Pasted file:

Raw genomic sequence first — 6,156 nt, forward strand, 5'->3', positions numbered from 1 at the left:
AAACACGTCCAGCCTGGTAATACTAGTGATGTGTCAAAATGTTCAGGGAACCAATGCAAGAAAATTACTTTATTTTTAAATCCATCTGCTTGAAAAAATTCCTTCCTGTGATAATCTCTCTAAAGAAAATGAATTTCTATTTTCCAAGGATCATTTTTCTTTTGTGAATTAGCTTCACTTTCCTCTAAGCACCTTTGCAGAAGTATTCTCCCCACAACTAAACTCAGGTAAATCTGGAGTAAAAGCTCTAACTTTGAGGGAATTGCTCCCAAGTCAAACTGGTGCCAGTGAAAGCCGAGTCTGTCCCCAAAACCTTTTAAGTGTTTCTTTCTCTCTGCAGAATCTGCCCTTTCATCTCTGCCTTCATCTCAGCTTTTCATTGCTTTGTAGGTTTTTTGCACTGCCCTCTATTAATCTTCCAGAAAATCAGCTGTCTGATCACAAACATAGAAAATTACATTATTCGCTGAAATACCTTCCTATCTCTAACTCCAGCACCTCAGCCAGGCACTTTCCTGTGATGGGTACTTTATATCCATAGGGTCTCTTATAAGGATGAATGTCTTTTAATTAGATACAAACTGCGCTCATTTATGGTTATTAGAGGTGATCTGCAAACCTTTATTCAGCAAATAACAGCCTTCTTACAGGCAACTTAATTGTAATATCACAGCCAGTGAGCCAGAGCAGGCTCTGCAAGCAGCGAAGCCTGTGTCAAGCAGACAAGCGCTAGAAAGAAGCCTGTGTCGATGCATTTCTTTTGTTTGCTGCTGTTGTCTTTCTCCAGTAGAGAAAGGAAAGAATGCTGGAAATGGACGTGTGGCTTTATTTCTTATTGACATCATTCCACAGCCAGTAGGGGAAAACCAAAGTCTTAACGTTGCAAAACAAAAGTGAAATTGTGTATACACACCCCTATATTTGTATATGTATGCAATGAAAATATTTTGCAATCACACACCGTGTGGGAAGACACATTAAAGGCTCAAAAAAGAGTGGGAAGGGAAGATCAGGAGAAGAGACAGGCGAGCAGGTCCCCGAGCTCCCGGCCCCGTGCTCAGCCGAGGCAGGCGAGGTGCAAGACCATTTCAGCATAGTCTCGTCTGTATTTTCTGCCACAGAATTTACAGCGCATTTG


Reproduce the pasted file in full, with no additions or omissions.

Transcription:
Raw genomic sequence first — 6,156 nt, forward strand, 5'->3', positions numbered from 1 at the left:
AAACACGTCCAGCCTGGTAATACTAGTGATGTGTCAAAATGTTCAGGGAACCAATGCAAGAAAATTACTTTATTTTTAAATCCATCTGCTTGAAAAAATTCCTTCCTGTGATAATCTCTCTAAAGAAAATGAATTTCTATTTTCCAAGGATCATTTTTCTTTTGTGAATTAGCTTCACTTTCCTCTAAGCACCTTTGCAGAAGTATTCTCCCCACAACTAAACTCAGGTAAATCTGGAGTAAAAGCTCTAACTTTGAGGGAATTGCTCCCAAGTCAAACTGGTGCCAGTGAAAGCCGAGTCTGTCCCCAAAACCTTTTAAGTGTTTCTTTCTCTCTGCAGAATCTGCCCTTTCATCTCTGCCTTCATCTCAGCTTTTCATTGCTTTGTAGGTTTTTTGCACTGCCCTCTATTAATCTTCCAGAAAATCAGCTGTCTGATCACAAACATAGAAAATTACATTATTCGCTGAAATACCTTCCTATCTCTAACTCCAGCACCTCAGCCAGGCACTTTCCTGTGATGGGTACTTTATATCCATAGGGTCTCTTATAAGGATGAATGTCTTTTAATTAGATACAAACTGCGCTCATTTATGGTTATTAGAGGTGATCTGCAAACCTTTATTCAGCAAATAACAGCCTTCTTACAGGCAACTTAATTGTAATATCACAGCCAGTGAGCCAGAGCAGGCTCTGCAAGCAGCGAAGCCTGTGTCAAGCAGACAAGCGCTAGAAAGAAGCCTGTGTCGATGCATTTCTTTTGTTTGCTGCTGTTGTCTTTCTCCAGTAGAGAAAGGAAAGAATGCTGGAAATGGACGTGTGGCTTTATTTCTTATTGACATCATTCCACAGCCAGTAGGGGAAAACCAAAGTCTTAACGTTGCAAAACAAAAGTGAAATTGTGTATACACACCCCTATATTTGTATATGTATGCAATGAAAATATTTTGCAATCACACACCGTGTGGGAAGACACATTAAAGGCTCAAAAAAGAGTGGGAAGGGAAGATCAGGAGAAGAGACAGGCGAGCAGGTCCCCGAGCTCCCGGCCCCGTGCTCAGCCGAGGCAGGCGAGGTGCAAGACCATTTCAGCATAGTCTCGTCTGTATTTTCTGCCACAGAATTTACAGCGCATTTG